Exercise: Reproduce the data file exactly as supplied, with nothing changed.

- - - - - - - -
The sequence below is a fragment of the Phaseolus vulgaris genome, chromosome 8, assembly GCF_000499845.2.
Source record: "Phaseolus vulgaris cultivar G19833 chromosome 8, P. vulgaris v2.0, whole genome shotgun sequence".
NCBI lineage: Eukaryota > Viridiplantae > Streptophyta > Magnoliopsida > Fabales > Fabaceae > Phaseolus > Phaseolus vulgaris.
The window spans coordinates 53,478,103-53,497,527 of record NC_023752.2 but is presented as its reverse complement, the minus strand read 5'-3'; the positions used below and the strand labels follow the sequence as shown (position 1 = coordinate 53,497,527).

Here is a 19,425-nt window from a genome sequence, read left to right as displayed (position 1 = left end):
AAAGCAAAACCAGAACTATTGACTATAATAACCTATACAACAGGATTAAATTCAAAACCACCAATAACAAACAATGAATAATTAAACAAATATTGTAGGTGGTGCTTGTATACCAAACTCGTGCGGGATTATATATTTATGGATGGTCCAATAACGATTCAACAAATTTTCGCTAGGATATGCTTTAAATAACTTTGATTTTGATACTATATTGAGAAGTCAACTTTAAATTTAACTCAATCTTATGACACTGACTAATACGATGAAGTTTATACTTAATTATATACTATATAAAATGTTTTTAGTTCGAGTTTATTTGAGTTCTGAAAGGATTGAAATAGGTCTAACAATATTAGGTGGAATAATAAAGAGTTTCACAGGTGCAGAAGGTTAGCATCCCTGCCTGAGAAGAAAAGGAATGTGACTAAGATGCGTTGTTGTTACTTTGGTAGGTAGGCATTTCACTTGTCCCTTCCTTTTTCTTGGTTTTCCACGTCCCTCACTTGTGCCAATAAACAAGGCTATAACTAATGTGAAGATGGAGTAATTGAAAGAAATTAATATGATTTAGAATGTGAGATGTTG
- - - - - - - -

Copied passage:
The sequence below is a fragment of the Phaseolus vulgaris genome, chromosome 8, assembly GCF_000499845.2.
Source record: "Phaseolus vulgaris cultivar G19833 chromosome 8, P. vulgaris v2.0, whole genome shotgun sequence".
NCBI lineage: Eukaryota > Viridiplantae > Streptophyta > Magnoliopsida > Fabales > Fabaceae > Phaseolus > Phaseolus vulgaris.
The window spans coordinates 53,478,103-53,497,527 of record NC_023752.2 but is presented as its reverse complement, the minus strand read 5'-3'; the positions used below and the strand labels follow the sequence as shown (position 1 = coordinate 53,497,527).

Here is a 19,425-nt window from a genome sequence, read left to right as displayed (position 1 = left end):
AAAGCAAAACCAGAACTATTGACTATAATAACCTATACAACAGGATTAAATTCAAAACCACCAATAACAAACAATGAATAATTAAACAAATATTGTAGGTGGTGCTTGTATACCAAACTCGTGCGGGATTATATATTTATGGATGGTCCAATAACGATTCAACAAATTTTCGCTAGGATATGCTTTAAATAACTTTGATTTTGATACTATATTGAGAAGTCAACTTTAAATTTAACTCAATCTTATGACACTGACTAATACGATGAAGTTTATACTTAATTATATACTATATAAAATGTTTTTAGTTCGAGTTTATTTGAGTTCTGAAAGGATTGAAATAGGTCTAACAATATTAGGTGGAATAATAAAGAGTTTCACAGGTGCAGAAGGTTAGCATCCCTGCCTGAGAAGAAAAGGAATGTGACTAAGATGCGTTGTTGTTACTTTGGTAGGTAGGCATTTCACTTGTCCCTTCCTTTTTCTTGGTTTTCCACGTCCCTCACTTGTGCCAATAAACAAGGCTATAACTAATGTGAAGATGGAGTAATTGAAAGAAATTAATATGATTTAGAATGTGAGATGTTG